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Unions say wage dumping is now reality

Unions say wage dumping is common in the construction industry

(Keystone Archive)

Trade unions say the lifting of labour restrictions on European Union nationals looking for work in Switzerland has led to downward pressure on wages.

The Swiss government admits that wage dumping has become a problem in some cantons, but denies that it is widespread.

On June 1 the second phase of a bilateral accord with Brussels came into effect, removing the priority previously given to Swiss workers in the domestic labour market.

At the time, union leaders warned that the easing of restrictions would lead to a slide in salaries, particularly in border regions.

The accord gives citizens from 15 EU member states the right to work in Switzerland without applying for a work permit. Nationals from the ten new EU countries, which joined on May 1, will likely have to wait several more years before they gain access to the Swiss labour market.

Union leaders in canton Ticino have already made it clear they will push for a referendum to try and prevent the accord from being extended to include the new member states.

They say they want to discuss plans to force a nationwide vote on the issue when four of the country's trade unions join forces in the middle of October.

Union warning

Serge Gaillard, chief economist at the Swiss Federation of Trade Unions, said the number of businesses employing workers on lower wages had increased since the accord came into effect.

Trade unions say they are most concerned about wage dumping in the construction sector, which employs more than 30 per cent of foreign workers in Switzerland.

“Many companies, particularly in the construction industry and in construction-related sectors, [are given sub-contracts by Swiss firms] and come here with their employees but do not pay them local wages,” said Gaillard.

Hans Rudolf Gysin, a parliamentarian from the centre-right Radical Party and director of canton Basel Country’s Chamber of Commerce, said it had become easier for foreign firms to fulfil contracts in Switzerland without informing the authorities.

“There are just too few control mechanisms,” said Gysin, “and I would have to say that the situation regarding wage dumping has got worse.”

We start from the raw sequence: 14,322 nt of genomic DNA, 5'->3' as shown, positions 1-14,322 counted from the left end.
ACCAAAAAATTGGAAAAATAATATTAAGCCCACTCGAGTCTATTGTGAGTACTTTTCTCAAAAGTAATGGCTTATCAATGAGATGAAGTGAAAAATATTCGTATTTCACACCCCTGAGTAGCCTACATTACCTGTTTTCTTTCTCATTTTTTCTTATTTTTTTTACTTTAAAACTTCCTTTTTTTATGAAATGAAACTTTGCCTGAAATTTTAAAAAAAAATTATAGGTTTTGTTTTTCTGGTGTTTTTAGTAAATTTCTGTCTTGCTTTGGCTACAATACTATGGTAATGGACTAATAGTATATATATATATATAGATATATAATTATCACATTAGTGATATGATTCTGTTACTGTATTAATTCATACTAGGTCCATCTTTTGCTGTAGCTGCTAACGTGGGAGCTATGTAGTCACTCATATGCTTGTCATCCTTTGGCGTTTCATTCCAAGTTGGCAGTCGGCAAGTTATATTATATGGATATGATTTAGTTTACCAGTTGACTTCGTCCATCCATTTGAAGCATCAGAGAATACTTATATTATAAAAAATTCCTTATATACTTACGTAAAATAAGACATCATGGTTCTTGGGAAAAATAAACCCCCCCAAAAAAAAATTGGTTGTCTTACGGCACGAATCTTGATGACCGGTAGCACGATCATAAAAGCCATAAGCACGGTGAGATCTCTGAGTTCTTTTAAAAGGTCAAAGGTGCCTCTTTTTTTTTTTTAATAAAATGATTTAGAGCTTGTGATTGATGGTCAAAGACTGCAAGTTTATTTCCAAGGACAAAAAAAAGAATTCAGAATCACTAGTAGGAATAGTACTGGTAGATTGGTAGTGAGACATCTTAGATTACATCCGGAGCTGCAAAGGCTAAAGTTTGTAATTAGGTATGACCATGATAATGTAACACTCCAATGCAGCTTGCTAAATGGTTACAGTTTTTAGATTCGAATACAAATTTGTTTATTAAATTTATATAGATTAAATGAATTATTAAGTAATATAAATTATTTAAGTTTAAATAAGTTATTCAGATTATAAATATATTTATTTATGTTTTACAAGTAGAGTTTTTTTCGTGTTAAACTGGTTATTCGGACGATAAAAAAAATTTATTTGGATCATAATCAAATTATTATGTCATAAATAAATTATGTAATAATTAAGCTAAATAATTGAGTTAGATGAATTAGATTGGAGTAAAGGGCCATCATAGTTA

“Around 20 per cent of foreign firms [in canton Basel Country] have been found guilty of wage dumping.”

According to Gysin, one of the worst cases to be uncovered in Basel was that of a foreign worker “who was paid a salary of SFr15 [per hour] instead of the SFr27 required in the contract… which is a difference of 55 per cent”.

Not widespread

For their part, the Swiss authorities say they have observed only limited evidence of wage dumping.

“Some cantons have had problems… but I think it’s a bit too early to talk about an overview of the situation,” said Mario Tuor of the Federal Office for Immigration, Integration and Emigration.

A detailed report on the impact of the accord and the influx of foreign workers on the labour market is due to be published by the end of the year.

Since June 1, the Swiss parliament has required the country’s 26 cantons to set up their own commissions to monitor the labour market and take action if cases of wage dumping are uncovered.

But Gaillard said that many of the commissions had not yet been established and that proper checks were still not being carried out.

“Many cantons have not yet started carrying out controls, because it was not common in Switzerland for the authorities to investigate working conditions,” he said.

Gaillard has called for the introduction of a national minimum wage if nothing can be done about the downward pressure on salaries.

Union leaders in Switzerland say they are working closely with their counterparts in European Union member states to combat the problem.

swissinfo, Katalin Fekete

Key facts

One in four workers in Switzerland is a foreign national.
Just under 60% of the foreign workers in Switzerland come from the EU.
The construction industry and the health sector rely heavily on foreign workers.

end of infobox

In brief

The second phase of the bilateral agreement on the free movement of people came into effect on June 1, 2004.

EU citizens can take up a job in Switzerland without applying for a work permit.

Union leaders says this had led to cases of wage dumping, particularly in border regions.

end of infobox


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